Two Mile Zoning Boundary

The Marshall County Plan Director, Ralph Booker, and Marshall County Building Inspector, Chuck DeWitt, have been working on a system where all of the building permits for the County can be completed through the Marshall County website using the GIS (Graphic Information System).  It has been approved by the Culver Plan Commission and was approved by the Culver Town Council at their meeting on February 12th.  An issue arose where throughout the County there are multiple properties that are split between a County Zoning District and the various Municipalities’ Zoning Districts.  As usual, Culver is the worst case scenario with more split properties than any other Marshall County community.   This is a problem since the building permit program would like to address zoning issues in building permit applications via parcel ownership.  (You can see a map showing Marshall County and the zoning boundaries of all the communities here.)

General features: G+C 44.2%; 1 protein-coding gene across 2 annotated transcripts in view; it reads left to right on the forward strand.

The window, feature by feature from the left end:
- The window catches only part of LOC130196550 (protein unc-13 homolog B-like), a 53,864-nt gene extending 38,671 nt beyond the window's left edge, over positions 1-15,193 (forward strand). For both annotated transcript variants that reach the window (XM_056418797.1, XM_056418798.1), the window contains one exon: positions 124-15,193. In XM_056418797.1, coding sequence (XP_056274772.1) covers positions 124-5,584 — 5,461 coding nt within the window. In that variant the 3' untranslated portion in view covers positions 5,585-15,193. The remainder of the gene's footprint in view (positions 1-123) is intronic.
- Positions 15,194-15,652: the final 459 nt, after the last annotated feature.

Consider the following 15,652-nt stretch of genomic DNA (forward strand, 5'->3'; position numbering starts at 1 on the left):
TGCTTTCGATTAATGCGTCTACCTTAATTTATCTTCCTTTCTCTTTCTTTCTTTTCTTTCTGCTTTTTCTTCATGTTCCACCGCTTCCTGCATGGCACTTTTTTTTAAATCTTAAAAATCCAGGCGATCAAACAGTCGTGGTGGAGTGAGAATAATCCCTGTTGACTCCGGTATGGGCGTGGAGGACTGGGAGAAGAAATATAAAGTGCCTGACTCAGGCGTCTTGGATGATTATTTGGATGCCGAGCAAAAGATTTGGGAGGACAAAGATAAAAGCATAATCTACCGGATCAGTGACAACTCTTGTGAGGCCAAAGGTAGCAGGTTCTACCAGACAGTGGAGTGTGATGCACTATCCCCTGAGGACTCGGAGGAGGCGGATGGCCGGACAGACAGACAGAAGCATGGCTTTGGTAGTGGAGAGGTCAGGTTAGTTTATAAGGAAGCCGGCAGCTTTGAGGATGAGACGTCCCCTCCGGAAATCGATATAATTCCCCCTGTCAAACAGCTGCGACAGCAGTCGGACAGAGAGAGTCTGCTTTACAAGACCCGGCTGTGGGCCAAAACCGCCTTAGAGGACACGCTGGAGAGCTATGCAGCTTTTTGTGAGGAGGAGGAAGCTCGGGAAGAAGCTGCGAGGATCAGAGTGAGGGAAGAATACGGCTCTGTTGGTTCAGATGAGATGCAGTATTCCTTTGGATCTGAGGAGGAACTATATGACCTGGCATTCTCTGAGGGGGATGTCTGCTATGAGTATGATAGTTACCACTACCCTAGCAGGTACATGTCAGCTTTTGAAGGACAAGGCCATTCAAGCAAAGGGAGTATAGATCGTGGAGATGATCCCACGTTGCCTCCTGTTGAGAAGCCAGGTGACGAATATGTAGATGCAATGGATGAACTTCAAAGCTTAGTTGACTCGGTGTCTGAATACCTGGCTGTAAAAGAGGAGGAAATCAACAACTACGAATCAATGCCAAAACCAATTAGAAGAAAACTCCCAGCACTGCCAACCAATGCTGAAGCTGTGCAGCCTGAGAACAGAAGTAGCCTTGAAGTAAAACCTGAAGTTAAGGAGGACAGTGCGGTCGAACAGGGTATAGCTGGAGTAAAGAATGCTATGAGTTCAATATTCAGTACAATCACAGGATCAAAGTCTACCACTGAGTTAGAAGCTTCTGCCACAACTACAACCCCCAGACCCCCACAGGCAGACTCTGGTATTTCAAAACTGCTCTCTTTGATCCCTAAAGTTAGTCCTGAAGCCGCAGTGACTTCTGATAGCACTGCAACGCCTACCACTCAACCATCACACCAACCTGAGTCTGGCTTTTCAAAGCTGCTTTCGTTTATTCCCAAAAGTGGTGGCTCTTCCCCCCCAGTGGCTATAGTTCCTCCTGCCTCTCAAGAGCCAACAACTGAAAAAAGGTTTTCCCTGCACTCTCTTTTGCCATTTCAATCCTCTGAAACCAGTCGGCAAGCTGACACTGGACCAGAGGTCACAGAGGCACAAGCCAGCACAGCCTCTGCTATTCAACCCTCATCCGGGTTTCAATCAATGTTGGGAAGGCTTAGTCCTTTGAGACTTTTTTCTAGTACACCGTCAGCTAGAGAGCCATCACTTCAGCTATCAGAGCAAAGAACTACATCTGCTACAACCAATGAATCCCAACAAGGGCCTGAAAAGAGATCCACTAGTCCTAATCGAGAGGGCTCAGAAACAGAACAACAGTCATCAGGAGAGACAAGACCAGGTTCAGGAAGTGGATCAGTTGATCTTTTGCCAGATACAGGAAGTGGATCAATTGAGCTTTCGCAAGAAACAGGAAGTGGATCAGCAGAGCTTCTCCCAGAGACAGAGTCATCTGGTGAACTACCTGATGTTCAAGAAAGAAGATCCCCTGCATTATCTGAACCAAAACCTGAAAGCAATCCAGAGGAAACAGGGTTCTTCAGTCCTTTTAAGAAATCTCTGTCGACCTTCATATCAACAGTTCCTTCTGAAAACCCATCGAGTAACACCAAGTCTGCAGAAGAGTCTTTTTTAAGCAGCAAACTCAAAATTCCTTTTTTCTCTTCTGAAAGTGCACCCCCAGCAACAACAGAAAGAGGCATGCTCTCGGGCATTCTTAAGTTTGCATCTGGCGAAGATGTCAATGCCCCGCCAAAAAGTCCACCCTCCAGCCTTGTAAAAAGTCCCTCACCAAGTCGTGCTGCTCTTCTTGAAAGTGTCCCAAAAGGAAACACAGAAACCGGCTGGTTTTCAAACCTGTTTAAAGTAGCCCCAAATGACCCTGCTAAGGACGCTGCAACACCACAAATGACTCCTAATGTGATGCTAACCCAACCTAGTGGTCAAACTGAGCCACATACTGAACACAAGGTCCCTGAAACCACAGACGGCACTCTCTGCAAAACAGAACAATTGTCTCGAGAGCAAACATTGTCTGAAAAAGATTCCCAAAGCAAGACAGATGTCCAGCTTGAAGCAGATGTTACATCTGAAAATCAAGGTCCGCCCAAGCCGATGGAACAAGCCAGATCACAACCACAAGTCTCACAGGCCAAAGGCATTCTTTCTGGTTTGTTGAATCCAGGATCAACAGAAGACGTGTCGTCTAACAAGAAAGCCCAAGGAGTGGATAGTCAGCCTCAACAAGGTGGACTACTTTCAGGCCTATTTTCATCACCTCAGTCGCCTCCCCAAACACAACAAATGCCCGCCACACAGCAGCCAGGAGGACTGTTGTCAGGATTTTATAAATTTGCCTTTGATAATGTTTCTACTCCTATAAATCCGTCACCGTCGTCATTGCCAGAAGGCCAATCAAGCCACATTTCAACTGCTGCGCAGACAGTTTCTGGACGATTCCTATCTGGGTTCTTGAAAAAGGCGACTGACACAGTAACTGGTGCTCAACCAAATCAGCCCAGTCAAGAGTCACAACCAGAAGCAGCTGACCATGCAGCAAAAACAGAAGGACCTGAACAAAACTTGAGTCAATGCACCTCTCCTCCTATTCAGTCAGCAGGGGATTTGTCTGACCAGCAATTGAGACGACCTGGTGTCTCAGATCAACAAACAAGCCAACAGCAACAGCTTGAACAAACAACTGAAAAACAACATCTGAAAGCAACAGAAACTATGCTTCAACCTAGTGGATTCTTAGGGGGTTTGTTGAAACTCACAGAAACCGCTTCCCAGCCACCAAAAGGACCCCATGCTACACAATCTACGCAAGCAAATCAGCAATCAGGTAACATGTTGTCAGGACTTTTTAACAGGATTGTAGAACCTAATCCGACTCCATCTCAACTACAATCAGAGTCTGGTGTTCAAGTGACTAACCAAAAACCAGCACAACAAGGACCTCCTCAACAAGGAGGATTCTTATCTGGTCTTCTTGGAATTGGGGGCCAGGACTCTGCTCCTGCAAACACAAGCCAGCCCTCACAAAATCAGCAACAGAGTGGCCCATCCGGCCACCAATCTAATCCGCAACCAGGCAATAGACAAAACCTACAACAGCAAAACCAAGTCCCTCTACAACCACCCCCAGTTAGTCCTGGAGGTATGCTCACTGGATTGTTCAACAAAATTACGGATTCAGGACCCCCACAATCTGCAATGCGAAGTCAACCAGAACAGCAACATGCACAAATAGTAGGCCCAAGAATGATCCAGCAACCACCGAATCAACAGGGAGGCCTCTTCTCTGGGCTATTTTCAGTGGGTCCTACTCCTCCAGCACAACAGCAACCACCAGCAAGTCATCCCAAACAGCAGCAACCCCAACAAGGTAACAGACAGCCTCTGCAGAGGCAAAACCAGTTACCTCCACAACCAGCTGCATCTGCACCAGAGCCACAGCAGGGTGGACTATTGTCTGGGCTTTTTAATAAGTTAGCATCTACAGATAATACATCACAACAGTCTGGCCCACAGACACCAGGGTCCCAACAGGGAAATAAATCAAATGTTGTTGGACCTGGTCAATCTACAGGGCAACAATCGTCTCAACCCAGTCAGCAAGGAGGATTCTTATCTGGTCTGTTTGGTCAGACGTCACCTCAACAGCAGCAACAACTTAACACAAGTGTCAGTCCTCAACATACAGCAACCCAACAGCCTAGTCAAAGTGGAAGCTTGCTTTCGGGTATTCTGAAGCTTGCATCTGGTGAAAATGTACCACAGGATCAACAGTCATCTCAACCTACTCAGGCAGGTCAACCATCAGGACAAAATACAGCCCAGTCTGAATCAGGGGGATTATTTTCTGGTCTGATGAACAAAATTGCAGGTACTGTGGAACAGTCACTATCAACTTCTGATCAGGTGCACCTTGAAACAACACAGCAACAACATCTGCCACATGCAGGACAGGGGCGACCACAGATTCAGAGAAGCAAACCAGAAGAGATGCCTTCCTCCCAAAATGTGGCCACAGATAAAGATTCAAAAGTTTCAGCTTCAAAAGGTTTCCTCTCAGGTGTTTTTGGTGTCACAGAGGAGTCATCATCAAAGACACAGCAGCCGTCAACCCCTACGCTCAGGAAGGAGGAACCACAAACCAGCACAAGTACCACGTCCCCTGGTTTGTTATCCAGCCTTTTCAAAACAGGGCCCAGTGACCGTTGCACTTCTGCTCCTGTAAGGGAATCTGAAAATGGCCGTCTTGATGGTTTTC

Lake ClauseBy Indiana State Statute IC 36-7-4-205, municipalities are allowed to take in contiguous unincorporated areas outside of their annexed municipal limits as extended Territorial Authority via their Comprehensive Plan. This is often referred to as the “two mile zoning boundary” as that is the maximum allowed by statute.  Even though it is often referenced as the Two Mile Zoning Boundary in discussions at the Culver Plan Commission, and it is labeled that way on the map on the wall, Culver has never had the entire allowed area.  In the case of municipalities such as Culver which are adjacent to lakes, the municipality is allowed to take in the lake and the property surrounding it.  (See comments on the clause regarding lakes excerpted to the right.)